The anthology opens with “Annie of Red River” by Katherena Vermette and Scott B. Henderson. Annie Bannatyne, a Métis woman from Red River (which is now Winnipeg, MB) in 1868, undertakes a dramatic and painful lesson for a journalist who insulted Métis women in the newspapers. Bold colors accentuate the strong facial and non-verbal gestures that illuminate the story of this proud and effective crusader. “Tilted Ground” by Sonny Assu, Kyle Charles and Scott A. Ford illuminates a time when the celebrations, language, and other elements of the Indigenous culture was deemed illegal by the federal government. When William “Billy” Assu became chief of the village of Wiw?qaýi he worked alongside and cooperated with the oppressors but, at the same time, secretly hosted the banned ceremonies for the community. His story and regalia are held at the Museum of Man in Ottawa. Illustrated in bright prime colors, the story vividly celebrates the wisdom, passion and fortitude of Billy. Jen Storm’s “Red Clouds,” is an account of the windigo, told through a woman’s perspective, a victim of the windigo, based on historical and oral records of the shaman Jack Fiddler and Wahsakapeequay herself. “There are stories that tell of red clouds appearing over an approaching windigo, as a warning or omen” (54). Natasha Donovan’s earthy visuals flow through the telling of the story of the evil windigo and the encroaching changes made upon the First Nations of Northern Ontario by the federal laws enforced by the RCMP (Royal Canadian Mounted Police). Donovan efficaciously illustrates the next entry as well. “Peggy,” written by David A. Robertson, is the story of a sniper in WWI. Francis “Peggy” Pegahmagabow was one of only thirty-eight Canadians to receive a military medal with two bars. His heroism at the front was not originally appreciated once he returned to Canada but with perseverance, he became a well-respected chief in 1921 and continued the ongoing battle against racism and discrimination. Natasha Donovan is also responsible for the striking and highly relevant cover of the anthology.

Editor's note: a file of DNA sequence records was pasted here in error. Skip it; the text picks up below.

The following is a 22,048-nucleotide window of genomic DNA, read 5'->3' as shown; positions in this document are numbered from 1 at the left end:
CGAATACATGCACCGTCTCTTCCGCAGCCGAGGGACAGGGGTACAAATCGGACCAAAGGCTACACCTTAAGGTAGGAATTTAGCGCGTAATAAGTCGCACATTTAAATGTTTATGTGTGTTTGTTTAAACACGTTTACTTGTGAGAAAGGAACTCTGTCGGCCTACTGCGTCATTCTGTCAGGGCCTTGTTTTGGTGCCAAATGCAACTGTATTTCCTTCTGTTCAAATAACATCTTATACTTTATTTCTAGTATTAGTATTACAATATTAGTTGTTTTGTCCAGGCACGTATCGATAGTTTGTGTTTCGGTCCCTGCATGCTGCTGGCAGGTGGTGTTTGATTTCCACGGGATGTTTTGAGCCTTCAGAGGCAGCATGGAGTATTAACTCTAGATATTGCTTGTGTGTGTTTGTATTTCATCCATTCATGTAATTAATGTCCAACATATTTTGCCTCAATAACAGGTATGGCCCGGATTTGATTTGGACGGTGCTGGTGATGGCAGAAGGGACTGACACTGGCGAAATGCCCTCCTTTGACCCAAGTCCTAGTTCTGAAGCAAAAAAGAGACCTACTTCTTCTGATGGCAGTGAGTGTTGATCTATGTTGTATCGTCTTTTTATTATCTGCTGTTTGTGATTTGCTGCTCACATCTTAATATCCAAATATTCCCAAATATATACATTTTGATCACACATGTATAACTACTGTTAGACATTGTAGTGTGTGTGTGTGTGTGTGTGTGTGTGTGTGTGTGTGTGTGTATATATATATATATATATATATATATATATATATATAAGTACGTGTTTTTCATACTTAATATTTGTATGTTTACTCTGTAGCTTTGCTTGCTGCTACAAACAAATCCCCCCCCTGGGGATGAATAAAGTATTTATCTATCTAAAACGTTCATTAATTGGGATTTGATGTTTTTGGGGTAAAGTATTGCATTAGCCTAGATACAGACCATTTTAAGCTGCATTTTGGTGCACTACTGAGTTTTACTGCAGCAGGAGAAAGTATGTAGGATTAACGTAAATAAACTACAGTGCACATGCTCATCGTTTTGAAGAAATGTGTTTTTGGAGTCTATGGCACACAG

“Rosie,” by Rachel and Sean Qitsualik-Tinsley, introduces the reader to the feud between the Inuit and the Canadian government’s tyrannical measures in the early twentieth century. It is also an introduction to a broader understanding of Inuit shamanism. The cool tones of the blues and greens are effectively punctuated by splashes of vivid reds. “Nimkii,” by Kateri Akiwenzie-Damm, Ryan Howe, and Jen Storm, explores the ongoing devastation evoked by the Sixties Scoop of the late 1950s and 1960s. “As residential schools close, thousands of Indigenous children are removed from their families and placed in non-Indigenous foster or adoption homes. Many children are placed outside of Canada” (138). This tale, told through dark and bold illustrations peppered with softer child-like drawings, celebrates the strong bonds between Nimkii, a mother, and her son. Richard Van Camp and Scott B. Henderson’s “Like a Razor Slash” moves the timeline into the 1970s and the environmental battles between Dene Chief Frank T’Seleie and the Canadian government eventually defeating the government plan to build a pipeline from the Beaufort Sea to Alberta. The evocative illustrations and color scheme reflect our contemporary situation in Alberta. Richard Van Camp quotes David J. Parker’s “Submission to the Joint Review Panel investigating the proposed McKenzie Valley Pipeline” in the preface to the story to put his title in context. “Some dismissed the impact of a pipeline, saying it would be like a thread stretched across a football field. Those close to the land said the impact would be more like a razor slash across the Mona Lisa” (168). Brandon Mitchell’s and Tara Audibert’s “Migwite’tmeg: We Remember It” relates another example of governmental interference and sanctions on First Nations in the story of the 1980s salmon raids in Mi’gmaq territory. Bold neon-like colors and stark backgrounds highlight the community and the conflict effectively and with precision. In “Warrior Nation” by Niigaanwewidam James Sinclair and Andrew Lodwick, Raven, a residential school survivor, and her son Washashk travel across the country to join the stand off against the RCMP in the Quebec community of Kanehsatà:ke. The Oka conflict is possibly one of the most familiar of the clashes for sovereignty and Indigenous rights within Canada and beyond our borders and this story furthers the understanding of the components and people involved in the conflicts.
This is truly a compelling collection of stories revealing the power of storytelling both visually and textually in offering a window to understanding Indigenous history in the last 150 years as told by Indigenous people. For those who wish to investigate further, there are several pages of end notes to the well-researched stories as well as several pages of recommended readings in the “Select Bibliography”. Highly recommended for those interested in Canadian history, Indigenous rights and enduring racial tensions on both sides of the border. Highly recommended for North American high schools, public, and academic libraries.
This Place: 150 Years Retold By Alicia Elliott Art by Natasha Donovan ISBN: 9781553797586 Highwater Press, 2019 Publisher Age Rating: 15+
Browse for more like this title Character Traits: Métis, Inuit, Dene, Cree, Anishinaabe, Mi’kmaq Creator Highlights: Own Voices, Haudenosaunee Creator, Métis Creator